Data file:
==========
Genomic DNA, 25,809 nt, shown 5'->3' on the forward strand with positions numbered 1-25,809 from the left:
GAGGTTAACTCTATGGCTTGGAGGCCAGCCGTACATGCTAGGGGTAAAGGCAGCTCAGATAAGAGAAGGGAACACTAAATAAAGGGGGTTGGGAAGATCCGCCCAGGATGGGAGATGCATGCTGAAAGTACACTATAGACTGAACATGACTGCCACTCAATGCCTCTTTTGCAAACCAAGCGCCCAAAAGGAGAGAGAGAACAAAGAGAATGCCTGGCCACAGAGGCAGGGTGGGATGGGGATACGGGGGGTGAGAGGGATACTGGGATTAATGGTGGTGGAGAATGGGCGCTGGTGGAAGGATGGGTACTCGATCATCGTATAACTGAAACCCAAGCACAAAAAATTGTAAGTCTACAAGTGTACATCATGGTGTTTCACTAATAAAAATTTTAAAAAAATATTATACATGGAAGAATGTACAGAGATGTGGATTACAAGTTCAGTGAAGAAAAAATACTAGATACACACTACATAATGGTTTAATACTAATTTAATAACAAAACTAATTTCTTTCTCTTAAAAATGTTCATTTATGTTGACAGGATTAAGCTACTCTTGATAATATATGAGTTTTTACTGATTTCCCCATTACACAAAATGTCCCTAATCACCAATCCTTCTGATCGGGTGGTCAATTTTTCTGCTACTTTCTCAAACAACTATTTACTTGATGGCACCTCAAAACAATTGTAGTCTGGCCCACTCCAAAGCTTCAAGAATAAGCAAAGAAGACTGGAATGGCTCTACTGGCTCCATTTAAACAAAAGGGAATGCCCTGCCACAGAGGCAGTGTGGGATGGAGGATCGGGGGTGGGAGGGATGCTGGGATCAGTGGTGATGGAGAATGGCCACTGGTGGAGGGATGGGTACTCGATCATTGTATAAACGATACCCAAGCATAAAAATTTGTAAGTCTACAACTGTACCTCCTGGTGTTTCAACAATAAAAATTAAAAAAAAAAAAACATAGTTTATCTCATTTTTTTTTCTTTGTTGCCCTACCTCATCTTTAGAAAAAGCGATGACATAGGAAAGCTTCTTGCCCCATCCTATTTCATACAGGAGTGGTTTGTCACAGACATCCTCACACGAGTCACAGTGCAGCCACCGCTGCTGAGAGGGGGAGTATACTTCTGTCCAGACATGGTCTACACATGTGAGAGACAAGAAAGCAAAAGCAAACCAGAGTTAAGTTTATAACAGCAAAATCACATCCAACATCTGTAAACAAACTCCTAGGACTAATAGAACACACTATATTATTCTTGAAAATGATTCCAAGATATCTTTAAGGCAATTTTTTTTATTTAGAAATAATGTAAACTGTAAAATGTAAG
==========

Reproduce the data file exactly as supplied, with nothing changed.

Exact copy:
Genomic DNA, 25,809 nt, shown 5'->3' on the forward strand with positions numbered 1-25,809 from the left:
GAGGTTAACTCTATGGCTTGGAGGCCAGCCGTACATGCTAGGGGTAAAGGCAGCTCAGATAAGAGAAGGGAACACTAAATAAAGGGGGTTGGGAAGATCCGCCCAGGATGGGAGATGCATGCTGAAAGTACACTATAGACTGAACATGACTGCCACTCAATGCCTCTTTTGCAAACCAAGCGCCCAAAAGGAGAGAGAGAACAAAGAGAATGCCTGGCCACAGAGGCAGGGTGGGATGGGGATACGGGGGGTGAGAGGGATACTGGGATTAATGGTGGTGGAGAATGGGCGCTGGTGGAAGGATGGGTACTCGATCATCGTATAACTGAAACCCAAGCACAAAAAATTGTAAGTCTACAAGTGTACATCATGGTGTTTCACTAATAAAAATTTTAAAAAAATATTATACATGGAAGAATGTACAGAGATGTGGATTACAAGTTCAGTGAAGAAAAAATACTAGATACACACTACATAATGGTTTAATACTAATTTAATAACAAAACTAATTTCTTTCTCTTAAAAATGTTCATTTATGTTGACAGGATTAAGCTACTCTTGATAATATATGAGTTTTTACTGATTTCCCCATTACACAAAATGTCCCTAATCACCAATCCTTCTGATCGGGTGGTCAATTTTTCTGCTACTTTCTCAAACAACTATTTACTTGATGGCACCTCAAAACAATTGTAGTCTGGCCCACTCCAAAGCTTCAAGAATAAGCAAAGAAGACTGGAATGGCTCTACTGGCTCCATTTAAACAAAAGGGAATGCCCTGCCACAGAGGCAGTGTGGGATGGAGGATCGGGGGTGGGAGGGATGCTGGGATCAGTGGTGATGGAGAATGGCCACTGGTGGAGGGATGGGTACTCGATCATTGTATAAACGATACCCAAGCATAAAAATTTGTAAGTCTACAACTGTACCTCCTGGTGTTTCAACAATAAAAATTAAAAAAAAAAAAACATAGTTTATCTCATTTTTTTTTCTTTGTTGCCCTACCTCATCTTTAGAAAAAGCGATGACATAGGAAAGCTTCTTGCCCCATCCTATTTCATACAGGAGTGGTTTGTCACAGACATCCTCACACGAGTCACAGTGCAGCCACCGCTGCTGAGAGGGGGAGTATACTTCTGTCCAGACATGGTCTACACATGTGAGAGACAAGAAAGCAAAAGCAAACCAGAGTTAAGTTTATAACAGCAAAATCACATCCAACATCTGTAAACAAACTCCTAGGACTAATAGAACACACTATATTATTCTTGAAAATGATTCCAAGATATCTTTAAGGCAATTTTTTTTATTTAGAAATAATGTAAACTGTAAAATGTAAG